Wednesday, December 19, 2007

Early Indications December 2007: Prediction Scorecard

How did we do?

Last December I wrote that "we see a collision between systems based
on old and new models of regulation, remuneration, protection,
privacy, and so forth. At base, we are having to redefine some of the
core systems that make the world work: money, contracts, civil rights
and civic responsibilities, identity, possession, and others. This
year, I believe that several of these collisions will reach new
heights of unexpectedness, expense, and impact."

Prediction 1:
"This year, look for a still grander failure of data protection
[relative to the VA], either in one highly visible episode or a
cumulative increase."

Result: Hit
The British Ministry of Revenue and Customs loss of 25 million names
is truly spectacular: it's roughly half of England's population, and
sensitive information included naming 350 people in witness protection
programs. The costs and risks of providing new identities for those
affected could be extreme. The TJX breach, meanwhile, was initially
reported to have involved 46 million records but according to a recent
court filing could have exposed 94 million credit card-holders -
nobody can say for sure, but the affected banks and the retailer are
said to have settled. The amount of the settlement was undisclosed,
but the company, which books about $18 billion in annual revenue, set
aside over $100 million for litigation settlement.

Prediction 2
"YouTube and related content distribution mechanisms will push the
envelope too hard, with a high-profile episode of unauthorized copy
distribution prompting legislation, litigation, and potentially
business failure."

Result: Too early
Litigation, yes, courtesy of Viacom, business failure, no.

It's also worth watching a court case in the adult entertainment
industry, since that sector is often a forerunner of changes in the
wider business environment. According to the Los Angeles Times, on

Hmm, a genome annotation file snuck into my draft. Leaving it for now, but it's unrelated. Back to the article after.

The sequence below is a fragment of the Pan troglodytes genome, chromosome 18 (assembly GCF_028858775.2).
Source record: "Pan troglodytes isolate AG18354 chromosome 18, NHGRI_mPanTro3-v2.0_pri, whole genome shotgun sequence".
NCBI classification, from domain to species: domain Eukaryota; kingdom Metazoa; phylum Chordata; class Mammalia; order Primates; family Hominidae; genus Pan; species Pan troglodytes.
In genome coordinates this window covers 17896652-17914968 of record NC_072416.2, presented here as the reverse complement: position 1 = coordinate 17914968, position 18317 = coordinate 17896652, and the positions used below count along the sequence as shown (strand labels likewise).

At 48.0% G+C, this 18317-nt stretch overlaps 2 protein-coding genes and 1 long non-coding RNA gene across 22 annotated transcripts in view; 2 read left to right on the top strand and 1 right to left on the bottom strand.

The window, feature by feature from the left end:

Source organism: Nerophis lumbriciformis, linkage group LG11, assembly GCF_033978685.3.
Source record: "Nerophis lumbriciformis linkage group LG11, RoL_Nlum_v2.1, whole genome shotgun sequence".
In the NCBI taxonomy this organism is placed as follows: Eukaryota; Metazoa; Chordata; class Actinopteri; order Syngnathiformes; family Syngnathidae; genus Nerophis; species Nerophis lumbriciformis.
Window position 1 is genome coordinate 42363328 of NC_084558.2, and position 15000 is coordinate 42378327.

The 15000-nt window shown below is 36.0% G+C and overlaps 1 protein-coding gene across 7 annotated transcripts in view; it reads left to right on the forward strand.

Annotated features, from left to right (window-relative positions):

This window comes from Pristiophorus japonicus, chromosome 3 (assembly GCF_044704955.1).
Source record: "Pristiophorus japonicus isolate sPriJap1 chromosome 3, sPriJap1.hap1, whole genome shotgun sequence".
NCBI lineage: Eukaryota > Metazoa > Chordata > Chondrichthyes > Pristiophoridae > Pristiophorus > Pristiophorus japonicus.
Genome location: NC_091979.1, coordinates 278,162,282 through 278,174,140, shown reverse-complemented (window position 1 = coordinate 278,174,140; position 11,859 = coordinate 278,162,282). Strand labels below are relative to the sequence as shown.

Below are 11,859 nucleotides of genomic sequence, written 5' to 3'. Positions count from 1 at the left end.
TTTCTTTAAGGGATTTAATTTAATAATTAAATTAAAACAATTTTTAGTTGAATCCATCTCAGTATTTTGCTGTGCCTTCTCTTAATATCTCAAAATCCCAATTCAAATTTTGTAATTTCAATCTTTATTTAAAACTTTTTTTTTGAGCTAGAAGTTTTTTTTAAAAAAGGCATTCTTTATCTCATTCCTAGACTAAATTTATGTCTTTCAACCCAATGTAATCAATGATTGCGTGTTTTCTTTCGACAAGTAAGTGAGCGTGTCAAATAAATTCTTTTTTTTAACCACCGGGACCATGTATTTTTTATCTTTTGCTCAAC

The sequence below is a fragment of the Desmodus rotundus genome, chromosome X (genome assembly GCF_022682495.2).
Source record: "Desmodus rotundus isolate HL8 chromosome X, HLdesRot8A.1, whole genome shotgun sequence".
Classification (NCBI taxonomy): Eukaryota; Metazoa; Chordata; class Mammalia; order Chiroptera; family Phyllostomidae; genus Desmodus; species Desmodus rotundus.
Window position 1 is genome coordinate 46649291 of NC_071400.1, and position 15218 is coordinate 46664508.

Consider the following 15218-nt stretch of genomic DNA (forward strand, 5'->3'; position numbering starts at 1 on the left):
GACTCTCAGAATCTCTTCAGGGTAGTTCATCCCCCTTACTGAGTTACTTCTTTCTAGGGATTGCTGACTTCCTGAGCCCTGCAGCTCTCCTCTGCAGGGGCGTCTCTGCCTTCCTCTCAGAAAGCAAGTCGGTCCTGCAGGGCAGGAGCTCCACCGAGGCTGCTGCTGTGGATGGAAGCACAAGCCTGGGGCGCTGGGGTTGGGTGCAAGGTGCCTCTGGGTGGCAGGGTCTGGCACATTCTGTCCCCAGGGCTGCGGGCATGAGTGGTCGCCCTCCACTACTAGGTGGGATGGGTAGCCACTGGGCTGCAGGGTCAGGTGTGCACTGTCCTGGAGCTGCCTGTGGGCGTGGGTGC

December 10 "Vivid Entertainment Group filed [a] lawsuit in Los
Angeles federal court against PornoTube and its parent, Data
Conversions Inc., which does business in Charlotte, N.C., as AEBN
Inc." The YouTube-like web business is said to be posting copyrighted
material, costing one of Vivid's competitors 35% in revenues,
according to the article.

Prediction 3
"Some new activity - whether job referrals, recipe swapping,
rotisserie baseball, genealogy, Christian evangelism, or something
similarly below radar - will break through using a Google-like
monetization model and approach the growth rate we saw for video in

Result: Hit
Facebook was clearly the big story of 2007, but even as early as June,
it was reported that digg had passed Facebook in number of unique
visitors, having grown 1400% in one year. May 2007 data from Compete
show digg with 22.6 Million unique visitors, while Facebook had 20.2
Million. It's important to note, however, that people spend far more
time on Facebook. Fantasy [American] football has about 12 million
players, up 33% since 2005; overall, fantasy sports are a $2 billion
industry, or about 13 times Facebook's estimated 2007 revenues.

Prediction 4
"For all their amazing capabilities, communications and computing
systems still can't cheat physics. 2007 will see the so-called virtual
world continue to encounter the physical environment in important
ways. A few examples suggest the breadth of the issue:
*Data centers are beginning to scale up to the size of factories and
even foundries in their energy consumption."

Result: Hit
So-called "green" computing is indeed front-page news. Google's data